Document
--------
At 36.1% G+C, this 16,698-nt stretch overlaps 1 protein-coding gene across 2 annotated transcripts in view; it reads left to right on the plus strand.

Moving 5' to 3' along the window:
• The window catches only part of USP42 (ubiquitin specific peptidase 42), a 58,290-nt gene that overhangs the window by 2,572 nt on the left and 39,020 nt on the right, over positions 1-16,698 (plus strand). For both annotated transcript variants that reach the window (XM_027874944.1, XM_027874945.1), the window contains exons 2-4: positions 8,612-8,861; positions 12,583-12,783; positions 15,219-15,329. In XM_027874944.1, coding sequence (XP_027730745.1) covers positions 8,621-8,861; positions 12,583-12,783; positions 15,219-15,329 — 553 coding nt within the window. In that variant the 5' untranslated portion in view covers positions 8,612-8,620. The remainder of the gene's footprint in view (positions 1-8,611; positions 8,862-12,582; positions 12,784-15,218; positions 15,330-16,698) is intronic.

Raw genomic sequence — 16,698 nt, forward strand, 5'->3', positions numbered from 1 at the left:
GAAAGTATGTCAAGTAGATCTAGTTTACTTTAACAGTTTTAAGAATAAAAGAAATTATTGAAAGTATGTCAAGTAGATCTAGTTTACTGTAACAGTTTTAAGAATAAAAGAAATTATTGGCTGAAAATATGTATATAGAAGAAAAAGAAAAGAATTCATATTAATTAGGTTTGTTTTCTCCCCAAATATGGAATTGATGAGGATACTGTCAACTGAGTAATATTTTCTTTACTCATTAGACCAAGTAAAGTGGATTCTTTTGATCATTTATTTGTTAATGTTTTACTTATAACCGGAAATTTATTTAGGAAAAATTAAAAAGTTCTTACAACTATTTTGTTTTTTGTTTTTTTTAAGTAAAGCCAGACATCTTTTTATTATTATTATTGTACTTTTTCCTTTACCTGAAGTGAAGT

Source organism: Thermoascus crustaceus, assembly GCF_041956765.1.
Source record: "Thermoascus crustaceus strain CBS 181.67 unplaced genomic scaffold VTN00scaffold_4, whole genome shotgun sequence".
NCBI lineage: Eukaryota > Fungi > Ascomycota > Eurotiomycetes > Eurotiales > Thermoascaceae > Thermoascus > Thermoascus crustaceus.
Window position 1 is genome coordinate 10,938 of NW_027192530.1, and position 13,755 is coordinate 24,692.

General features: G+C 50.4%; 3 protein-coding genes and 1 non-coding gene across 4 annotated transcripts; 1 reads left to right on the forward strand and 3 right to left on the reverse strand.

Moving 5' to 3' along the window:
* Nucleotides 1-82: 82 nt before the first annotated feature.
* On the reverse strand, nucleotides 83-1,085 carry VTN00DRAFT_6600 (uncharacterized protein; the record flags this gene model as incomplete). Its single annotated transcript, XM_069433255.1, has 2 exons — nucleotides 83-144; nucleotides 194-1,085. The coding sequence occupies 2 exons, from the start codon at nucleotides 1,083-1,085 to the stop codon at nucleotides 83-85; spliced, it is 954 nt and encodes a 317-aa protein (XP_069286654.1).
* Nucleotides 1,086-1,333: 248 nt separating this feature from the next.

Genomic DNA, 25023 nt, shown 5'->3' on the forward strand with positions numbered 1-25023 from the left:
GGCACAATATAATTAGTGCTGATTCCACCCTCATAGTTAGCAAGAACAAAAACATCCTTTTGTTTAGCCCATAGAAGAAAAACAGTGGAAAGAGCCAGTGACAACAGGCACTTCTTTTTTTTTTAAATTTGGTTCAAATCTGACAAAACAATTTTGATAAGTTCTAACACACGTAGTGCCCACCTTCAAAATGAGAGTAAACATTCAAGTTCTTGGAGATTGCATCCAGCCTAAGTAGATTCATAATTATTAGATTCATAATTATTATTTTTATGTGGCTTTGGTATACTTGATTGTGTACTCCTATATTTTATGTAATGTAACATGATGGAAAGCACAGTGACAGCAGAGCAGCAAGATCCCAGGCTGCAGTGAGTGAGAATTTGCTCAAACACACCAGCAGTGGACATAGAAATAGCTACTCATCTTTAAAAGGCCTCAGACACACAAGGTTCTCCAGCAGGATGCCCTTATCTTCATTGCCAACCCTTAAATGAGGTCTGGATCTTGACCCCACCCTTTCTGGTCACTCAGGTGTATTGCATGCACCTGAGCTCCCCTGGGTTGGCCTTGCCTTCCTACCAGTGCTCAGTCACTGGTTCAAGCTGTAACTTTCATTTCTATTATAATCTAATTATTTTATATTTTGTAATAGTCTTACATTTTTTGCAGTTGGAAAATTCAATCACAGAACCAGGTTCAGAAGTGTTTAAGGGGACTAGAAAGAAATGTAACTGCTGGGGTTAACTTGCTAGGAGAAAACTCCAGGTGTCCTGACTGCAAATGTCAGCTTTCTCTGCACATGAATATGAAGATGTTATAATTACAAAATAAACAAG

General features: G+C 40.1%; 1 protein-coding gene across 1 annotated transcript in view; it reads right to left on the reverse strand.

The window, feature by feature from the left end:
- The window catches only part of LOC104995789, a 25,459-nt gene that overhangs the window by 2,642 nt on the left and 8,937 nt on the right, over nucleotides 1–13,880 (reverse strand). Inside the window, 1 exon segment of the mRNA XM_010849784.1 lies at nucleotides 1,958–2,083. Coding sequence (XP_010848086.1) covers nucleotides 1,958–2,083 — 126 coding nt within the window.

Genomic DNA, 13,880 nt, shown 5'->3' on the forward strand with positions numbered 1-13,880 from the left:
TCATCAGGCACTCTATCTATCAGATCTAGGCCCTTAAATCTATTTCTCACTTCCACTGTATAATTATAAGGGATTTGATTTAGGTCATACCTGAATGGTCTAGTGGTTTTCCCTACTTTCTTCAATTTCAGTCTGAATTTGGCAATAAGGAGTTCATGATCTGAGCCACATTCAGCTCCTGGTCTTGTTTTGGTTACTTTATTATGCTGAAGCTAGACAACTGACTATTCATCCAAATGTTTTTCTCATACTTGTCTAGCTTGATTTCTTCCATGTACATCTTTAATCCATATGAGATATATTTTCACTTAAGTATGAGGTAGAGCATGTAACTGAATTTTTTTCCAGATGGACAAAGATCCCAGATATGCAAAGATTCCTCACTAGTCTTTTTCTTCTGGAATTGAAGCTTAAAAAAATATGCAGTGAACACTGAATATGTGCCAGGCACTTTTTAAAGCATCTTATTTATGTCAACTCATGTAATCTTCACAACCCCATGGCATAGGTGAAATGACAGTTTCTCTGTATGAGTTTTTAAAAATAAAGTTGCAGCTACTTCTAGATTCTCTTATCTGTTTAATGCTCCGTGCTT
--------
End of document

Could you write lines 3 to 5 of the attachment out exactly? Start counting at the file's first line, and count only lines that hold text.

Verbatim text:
• The window catches only part of USP42 (ubiquitin specific peptidase 42), a 58,290-nt gene that overhangs the window by 2,572 nt on the left and 39,020 nt on the right, over positions 1-16,698 (plus strand). For both annotated transcript variants that reach the window (XM_027874944.1, XM_027874945.1), the window contains exons 2-4: positions 8,612-8,861; positions 12,583-12,783; positions 15,219-15,329. In XM_027874944.1, coding sequence (XP_027730745.1) covers positions 8,621-8,861; positions 12,583-12,783; positions 15,219-15,329 — 553 coding nt within the window. In that variant the 5' untranslated portion in view covers positions 8,612-8,620. The remainder of the gene's footprint in view (positions 1-8,611; positions 8,862-12,582; positions 12,784-15,218; positions 15,330-16,698) is intronic.

Raw genomic sequence — 16,698 nt, forward strand, 5'->3', positions numbered from 1 at the left:
GAAAGTATGTCAAGTAGATCTAGTTTACTTTAACAGTTTTAAGAATAAAAGAAATTATTGAAAGTATGTCAAGTAGATCTAGTTTACTGTAACAGTTTTAAGAATAAAAGAAATTATTGGCTGAAAATATGTATATAGAAGAAAAAGAAAAGAATTCATATTAATTAGGTTTGTTTTCTCCCCAAATATGGAATTGATGAGGATACTGTCAACTGAGTAATATTTTCTTTACTCATTAGACCAAGTAAAGTGGATTCTTTTGATCATTTATTTGTTAATGTTTTACTTATAACCGGAAATTTATTTAGGAAAAATTAAAAAGTTCTTACAACTATTTTGTTTTTTGTTTTTTTTAAGTAAAGCCAGACATCTTTTTATTATTATTATTGTACTTTTTCCTTTACCTGAAGTGAAGT